Assembly Digest


February 08, 2005

Bill seeks $25 million annually in stem-cell research funding

Immersing the state into the debate over embryonic stem-cell research, Sen. Paula C. Hollinger and Del. Samuel I. Rosenberg announced yesterday the introduction of a bill that would spend $25 million in state money annually on the research.

The Democratic lawmakers were surrounded by a diverse coalition of supporters, including religious figures, researchers, a 12-year-old suffering from juvenile diabetes and a 50-year-old father with Parkinson's disease.

The research would be funded through the state's cigarette restitution fund, beginning in fiscal year 2007. The lawmakers said the bill - which would ban human cloning - would provide research for dozens of debilitating conditions and support Maryland's biotechnology companies.

The bill will likely face a battle. Representatives from the Maryland Catholic Conference and the Maryland Right to Life organization handed out literature yesterday supporting their position that destroying embryos is destroying human life. Senate Republicans also vow a filibuster if the bill reaches the floor, said Sen. Andrew P. Harris, the minority whip.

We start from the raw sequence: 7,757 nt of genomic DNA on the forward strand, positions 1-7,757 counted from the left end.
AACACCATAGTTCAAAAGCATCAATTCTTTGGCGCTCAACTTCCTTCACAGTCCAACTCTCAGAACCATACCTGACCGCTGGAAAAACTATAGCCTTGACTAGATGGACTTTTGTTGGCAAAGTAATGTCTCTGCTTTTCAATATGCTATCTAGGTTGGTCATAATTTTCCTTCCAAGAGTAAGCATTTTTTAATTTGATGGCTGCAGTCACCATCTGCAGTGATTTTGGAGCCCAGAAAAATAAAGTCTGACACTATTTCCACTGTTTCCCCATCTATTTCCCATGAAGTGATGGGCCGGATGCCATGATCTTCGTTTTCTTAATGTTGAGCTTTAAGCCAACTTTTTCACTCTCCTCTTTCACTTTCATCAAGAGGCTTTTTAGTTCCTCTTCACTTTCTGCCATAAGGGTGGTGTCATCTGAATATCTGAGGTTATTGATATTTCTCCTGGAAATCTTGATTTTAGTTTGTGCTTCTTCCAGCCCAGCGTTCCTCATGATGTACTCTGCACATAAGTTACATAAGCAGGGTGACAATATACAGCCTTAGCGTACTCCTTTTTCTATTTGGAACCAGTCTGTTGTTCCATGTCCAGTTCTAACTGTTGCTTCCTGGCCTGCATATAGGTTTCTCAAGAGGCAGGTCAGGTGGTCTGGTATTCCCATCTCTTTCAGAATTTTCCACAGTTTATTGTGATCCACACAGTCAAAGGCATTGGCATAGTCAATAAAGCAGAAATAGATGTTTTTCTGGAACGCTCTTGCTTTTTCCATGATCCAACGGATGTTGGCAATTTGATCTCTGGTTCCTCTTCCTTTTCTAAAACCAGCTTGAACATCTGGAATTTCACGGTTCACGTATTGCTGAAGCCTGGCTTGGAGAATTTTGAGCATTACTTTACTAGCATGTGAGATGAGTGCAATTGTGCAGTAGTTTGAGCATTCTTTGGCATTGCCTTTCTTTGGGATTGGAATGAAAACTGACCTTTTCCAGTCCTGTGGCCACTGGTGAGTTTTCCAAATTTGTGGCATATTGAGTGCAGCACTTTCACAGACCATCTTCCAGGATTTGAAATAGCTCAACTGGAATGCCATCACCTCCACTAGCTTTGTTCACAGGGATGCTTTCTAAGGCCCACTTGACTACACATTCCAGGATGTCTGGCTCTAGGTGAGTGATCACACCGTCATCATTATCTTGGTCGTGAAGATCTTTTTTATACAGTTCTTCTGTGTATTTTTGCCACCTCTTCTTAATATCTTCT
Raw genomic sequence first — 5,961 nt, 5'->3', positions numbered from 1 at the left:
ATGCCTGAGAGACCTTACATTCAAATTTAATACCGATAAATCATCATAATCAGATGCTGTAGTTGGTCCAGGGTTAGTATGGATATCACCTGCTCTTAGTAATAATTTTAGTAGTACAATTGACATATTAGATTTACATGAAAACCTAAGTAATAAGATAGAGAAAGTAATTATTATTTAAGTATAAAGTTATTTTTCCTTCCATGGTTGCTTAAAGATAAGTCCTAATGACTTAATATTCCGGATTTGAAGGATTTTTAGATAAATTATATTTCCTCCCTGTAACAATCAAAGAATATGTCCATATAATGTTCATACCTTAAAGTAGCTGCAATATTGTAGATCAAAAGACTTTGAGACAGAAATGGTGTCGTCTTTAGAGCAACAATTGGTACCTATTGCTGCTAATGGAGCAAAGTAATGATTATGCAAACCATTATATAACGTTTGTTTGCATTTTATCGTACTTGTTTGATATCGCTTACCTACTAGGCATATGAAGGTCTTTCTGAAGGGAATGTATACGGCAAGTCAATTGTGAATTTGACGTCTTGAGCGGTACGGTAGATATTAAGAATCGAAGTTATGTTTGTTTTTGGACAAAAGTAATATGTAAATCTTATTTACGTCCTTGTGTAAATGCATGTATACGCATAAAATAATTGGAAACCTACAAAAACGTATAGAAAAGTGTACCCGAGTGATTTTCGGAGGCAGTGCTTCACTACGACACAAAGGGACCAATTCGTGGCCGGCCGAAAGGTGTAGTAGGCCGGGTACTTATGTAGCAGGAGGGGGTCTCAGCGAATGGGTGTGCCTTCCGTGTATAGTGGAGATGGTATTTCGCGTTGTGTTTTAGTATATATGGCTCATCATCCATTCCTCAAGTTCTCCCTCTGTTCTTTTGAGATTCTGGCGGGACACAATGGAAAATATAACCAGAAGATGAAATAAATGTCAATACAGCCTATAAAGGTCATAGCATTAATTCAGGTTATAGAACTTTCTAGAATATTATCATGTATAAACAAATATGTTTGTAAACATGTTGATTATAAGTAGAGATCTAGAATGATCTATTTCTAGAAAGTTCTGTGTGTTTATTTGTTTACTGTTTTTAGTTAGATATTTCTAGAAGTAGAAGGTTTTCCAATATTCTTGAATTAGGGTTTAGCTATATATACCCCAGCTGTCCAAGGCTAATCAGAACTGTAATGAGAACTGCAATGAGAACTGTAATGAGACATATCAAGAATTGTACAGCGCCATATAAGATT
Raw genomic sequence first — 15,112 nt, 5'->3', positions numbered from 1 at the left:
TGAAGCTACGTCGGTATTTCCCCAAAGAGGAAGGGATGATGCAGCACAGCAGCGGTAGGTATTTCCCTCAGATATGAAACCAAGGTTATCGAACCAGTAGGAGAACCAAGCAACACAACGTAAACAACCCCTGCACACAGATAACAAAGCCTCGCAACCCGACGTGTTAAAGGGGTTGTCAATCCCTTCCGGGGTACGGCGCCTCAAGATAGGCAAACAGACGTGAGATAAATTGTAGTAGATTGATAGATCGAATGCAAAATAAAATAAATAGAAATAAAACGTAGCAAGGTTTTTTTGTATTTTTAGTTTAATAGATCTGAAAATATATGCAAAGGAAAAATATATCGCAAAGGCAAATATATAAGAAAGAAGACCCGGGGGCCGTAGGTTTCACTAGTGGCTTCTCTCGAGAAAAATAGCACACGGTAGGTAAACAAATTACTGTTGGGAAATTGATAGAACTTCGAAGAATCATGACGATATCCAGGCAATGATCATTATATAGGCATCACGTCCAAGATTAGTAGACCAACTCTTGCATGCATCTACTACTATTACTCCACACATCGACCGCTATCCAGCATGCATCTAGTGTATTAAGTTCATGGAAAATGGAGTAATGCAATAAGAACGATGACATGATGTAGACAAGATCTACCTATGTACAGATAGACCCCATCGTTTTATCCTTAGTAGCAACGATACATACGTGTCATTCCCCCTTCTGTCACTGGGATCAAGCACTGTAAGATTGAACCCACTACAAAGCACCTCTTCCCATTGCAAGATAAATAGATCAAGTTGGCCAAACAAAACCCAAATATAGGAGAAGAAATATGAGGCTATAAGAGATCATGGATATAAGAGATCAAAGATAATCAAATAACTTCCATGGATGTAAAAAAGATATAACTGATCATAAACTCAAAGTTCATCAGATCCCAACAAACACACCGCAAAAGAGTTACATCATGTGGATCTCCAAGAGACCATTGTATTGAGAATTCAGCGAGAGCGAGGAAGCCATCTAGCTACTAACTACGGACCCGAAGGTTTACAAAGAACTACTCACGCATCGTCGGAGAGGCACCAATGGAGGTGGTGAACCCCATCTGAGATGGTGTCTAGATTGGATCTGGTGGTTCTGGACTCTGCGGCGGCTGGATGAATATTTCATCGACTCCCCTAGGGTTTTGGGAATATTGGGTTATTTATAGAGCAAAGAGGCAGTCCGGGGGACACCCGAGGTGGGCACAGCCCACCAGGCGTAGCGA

Ehrlich, veterans push for sales tax exemption

More than 150 veterans and military supporters joined Gov. Robert L. Ehrlich Jr. yesterday to urge lawmakers to pass a measure that would exempt qualified veterans from paying state sales tax on their military retirement income.

At a news conference outside the State House, the governor said the legislation would keep veterans in Maryland. The legislation is expected to benefit 46,243 retired military veterans in Maryland.

Ehrlich promised during his campaign and recent State of the State address that he would push for the legislation because veterans have been leaving Maryland to seek more tax-friendly states. No hearings on the bill have been scheduled, but more than 60 delegates and two dozen senators have signed on as co-sponsors.

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